7) Bob Benson (last week, #2): Last week the ever-perceptive Ginsberg wondered if Bob was gay, and this week delivered what appears to be confirmation not only of Bob’s sexual orientation but also of his crush on … Pete Campbell?! That sheds a new light on his insistence on paying for Pete’s prostitute back in “For Immediate Release.” And while the reveal wasn’t entirely unexpected, how many people actually thought Bob was crushing on Pete? Poor Pete could’ve been flattered, if he wasn’t so appalled. Then again, as with everything involving Bob, even this scene played out suspiciously. Bob comes on to Pete after Pete’s “degenerate” comment. Tone deaf timing, or a weird play motivated by something else?
8) Pete (last week, #9): The rejection Bob endures from Pete was no match for what Pete himself is going through. He’s miserable about his career (“Please tell me you don’t pity me,” he says to Peggy), his mother (“You were a sour little boy and you’re a sour little man … you’ve always been unlovable!” she rails at Pete in an exchange that speaks volumes about their history, after he threatens to fire her male nurse) and his broken marriage. Although he’s frequently considered the most “punchable” character, the show’s portrait of Pete through the years has consistently been far more than one dimensional. This season in particular has shown us Pete at his lowest and most — he wouldn’t like us to say it — pitiful. Like all these characters, Pete is capable of loathsome acts but remains fundamentally and unshakably human.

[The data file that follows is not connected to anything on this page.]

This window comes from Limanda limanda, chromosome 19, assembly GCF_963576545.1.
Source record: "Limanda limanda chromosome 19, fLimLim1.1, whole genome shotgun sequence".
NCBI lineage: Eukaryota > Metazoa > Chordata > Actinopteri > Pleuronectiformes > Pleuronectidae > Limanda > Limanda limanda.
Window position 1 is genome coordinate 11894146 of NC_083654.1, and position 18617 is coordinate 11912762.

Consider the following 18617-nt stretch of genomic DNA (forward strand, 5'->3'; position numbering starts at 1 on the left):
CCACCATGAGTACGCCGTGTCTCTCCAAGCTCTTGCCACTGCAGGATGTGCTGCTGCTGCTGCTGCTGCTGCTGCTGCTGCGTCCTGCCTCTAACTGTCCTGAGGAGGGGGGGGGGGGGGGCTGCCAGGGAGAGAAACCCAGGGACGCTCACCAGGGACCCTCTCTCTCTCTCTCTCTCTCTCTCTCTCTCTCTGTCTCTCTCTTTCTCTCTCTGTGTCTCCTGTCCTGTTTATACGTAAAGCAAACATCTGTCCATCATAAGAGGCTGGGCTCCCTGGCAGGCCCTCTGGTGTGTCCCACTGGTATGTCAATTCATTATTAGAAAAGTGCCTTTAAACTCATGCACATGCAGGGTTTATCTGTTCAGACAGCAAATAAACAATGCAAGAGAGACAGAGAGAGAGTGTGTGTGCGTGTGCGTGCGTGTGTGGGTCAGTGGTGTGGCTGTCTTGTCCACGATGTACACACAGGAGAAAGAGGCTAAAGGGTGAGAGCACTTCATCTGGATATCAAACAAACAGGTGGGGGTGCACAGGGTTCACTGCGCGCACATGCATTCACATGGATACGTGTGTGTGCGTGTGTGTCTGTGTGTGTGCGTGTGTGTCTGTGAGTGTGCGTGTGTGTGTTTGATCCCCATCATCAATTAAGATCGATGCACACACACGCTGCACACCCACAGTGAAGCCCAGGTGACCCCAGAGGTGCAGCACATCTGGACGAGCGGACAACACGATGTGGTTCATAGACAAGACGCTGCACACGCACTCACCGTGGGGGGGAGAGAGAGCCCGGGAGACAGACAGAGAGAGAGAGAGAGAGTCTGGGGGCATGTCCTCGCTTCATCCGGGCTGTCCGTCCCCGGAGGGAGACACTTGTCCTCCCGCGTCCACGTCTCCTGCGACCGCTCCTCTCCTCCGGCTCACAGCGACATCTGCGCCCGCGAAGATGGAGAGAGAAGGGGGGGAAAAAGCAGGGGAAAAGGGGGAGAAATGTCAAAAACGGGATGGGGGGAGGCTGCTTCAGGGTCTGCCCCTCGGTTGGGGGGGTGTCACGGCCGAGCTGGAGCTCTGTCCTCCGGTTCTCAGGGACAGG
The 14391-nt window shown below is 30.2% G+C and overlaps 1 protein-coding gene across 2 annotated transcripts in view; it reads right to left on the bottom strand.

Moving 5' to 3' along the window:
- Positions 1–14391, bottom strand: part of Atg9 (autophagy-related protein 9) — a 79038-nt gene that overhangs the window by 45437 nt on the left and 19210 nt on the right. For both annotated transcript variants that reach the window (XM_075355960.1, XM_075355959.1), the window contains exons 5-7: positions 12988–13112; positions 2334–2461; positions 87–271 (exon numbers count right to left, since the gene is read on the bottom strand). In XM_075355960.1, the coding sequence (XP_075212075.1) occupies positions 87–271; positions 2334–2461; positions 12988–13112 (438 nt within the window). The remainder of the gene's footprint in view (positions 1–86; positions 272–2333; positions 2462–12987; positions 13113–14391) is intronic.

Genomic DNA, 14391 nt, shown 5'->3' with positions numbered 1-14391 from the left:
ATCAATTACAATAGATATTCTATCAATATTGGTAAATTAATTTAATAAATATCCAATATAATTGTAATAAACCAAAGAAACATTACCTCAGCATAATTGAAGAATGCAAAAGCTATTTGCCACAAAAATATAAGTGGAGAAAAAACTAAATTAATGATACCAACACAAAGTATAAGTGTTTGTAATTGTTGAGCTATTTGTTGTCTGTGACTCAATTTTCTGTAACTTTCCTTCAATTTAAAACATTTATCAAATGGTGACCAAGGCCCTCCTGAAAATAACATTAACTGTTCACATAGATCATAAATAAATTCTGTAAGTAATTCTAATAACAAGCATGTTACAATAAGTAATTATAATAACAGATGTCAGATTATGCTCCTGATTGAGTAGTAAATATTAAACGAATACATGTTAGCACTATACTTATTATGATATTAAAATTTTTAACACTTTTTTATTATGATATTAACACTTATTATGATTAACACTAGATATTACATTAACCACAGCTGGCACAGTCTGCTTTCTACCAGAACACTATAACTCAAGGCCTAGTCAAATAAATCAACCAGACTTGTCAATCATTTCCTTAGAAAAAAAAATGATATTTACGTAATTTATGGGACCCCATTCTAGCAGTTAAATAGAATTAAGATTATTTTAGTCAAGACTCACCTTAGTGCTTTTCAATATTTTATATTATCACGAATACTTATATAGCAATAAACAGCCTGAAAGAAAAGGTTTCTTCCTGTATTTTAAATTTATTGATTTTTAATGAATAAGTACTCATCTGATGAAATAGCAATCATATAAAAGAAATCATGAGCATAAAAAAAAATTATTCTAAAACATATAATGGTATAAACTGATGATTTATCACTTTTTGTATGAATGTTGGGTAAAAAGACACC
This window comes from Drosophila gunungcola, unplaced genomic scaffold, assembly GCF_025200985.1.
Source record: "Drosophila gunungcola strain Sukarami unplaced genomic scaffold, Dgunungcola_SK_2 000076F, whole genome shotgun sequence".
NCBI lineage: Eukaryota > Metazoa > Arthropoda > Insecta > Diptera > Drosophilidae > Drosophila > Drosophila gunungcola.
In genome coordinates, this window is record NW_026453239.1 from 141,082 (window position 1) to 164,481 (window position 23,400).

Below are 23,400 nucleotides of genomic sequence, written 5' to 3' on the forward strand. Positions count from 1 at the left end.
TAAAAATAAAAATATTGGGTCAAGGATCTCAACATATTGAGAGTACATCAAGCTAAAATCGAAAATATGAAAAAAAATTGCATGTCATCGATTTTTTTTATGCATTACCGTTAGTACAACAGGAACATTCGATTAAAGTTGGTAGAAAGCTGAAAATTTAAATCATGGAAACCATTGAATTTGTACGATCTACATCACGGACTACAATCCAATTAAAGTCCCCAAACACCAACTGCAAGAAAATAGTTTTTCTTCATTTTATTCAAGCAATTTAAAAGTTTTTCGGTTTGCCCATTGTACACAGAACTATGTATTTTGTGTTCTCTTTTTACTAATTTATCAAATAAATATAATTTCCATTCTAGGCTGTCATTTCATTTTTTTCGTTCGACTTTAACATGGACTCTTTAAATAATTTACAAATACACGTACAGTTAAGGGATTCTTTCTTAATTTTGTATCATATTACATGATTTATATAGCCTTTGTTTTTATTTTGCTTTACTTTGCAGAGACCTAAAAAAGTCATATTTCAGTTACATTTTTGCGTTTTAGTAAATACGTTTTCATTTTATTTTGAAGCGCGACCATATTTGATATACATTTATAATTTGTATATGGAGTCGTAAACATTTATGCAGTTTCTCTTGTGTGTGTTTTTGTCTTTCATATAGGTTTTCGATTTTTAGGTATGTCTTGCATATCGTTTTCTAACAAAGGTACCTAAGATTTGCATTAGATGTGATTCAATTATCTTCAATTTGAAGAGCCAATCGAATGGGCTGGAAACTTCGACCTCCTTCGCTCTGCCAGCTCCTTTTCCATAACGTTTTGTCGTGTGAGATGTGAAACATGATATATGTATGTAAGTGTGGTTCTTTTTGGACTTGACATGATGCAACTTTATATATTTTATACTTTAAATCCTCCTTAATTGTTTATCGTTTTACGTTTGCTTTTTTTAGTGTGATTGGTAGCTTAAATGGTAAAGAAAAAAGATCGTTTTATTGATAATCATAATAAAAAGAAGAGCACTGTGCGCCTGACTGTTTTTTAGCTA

9) Sally (unranked last week): As soon as Sally gets the key to the Rosens’ apartment after Don’s phone call with Sylvia we know disaster is coming. And like witnesses to a terrible car crash, we can only watch in horror as the last bit of respect Sally might have had for her father is completely shattered. “You make me sick!” she screams at Don after Dr. Rosen brings Mitchell up to thank Don in person. Megan is baffled. Julie (Cameron Protzman) mistakenly believes it’s because Sally has a crush on Mitchell and doesn’t want to see him leave. The truth is so much worse, and something it feels like the show has been building towards for six seasons now. “Your father is a hero,” Betty sarcastically yells at Sally earlier in the episode. Now Sally knows the sad, sad truth.
10) Don (last week, #10): Don’s determination to help Mitchell Rosen and his obliviousness to Ted’s interoffice rivalry both take a backseat to the episode’s final moments. Everything comes crashing down when Sally catches him in the act with Sylvia. He tries to explain he was just “comforting” her, but that won’t work on the not-so-little-girl who also spied Roger and Megan’s mother in last season’s “At the Codfish Ball.” Don has built his life on lying and cheating, but can he maintain that life if it costs him his children?
Falling off the index: We didn’t see Joan or Ginsberg at all this week, and after playing a major role last week, Jim Cutler returned to the sidelines.
And relive Sally’s horror and Don’s humiliation in the following clip from AMC: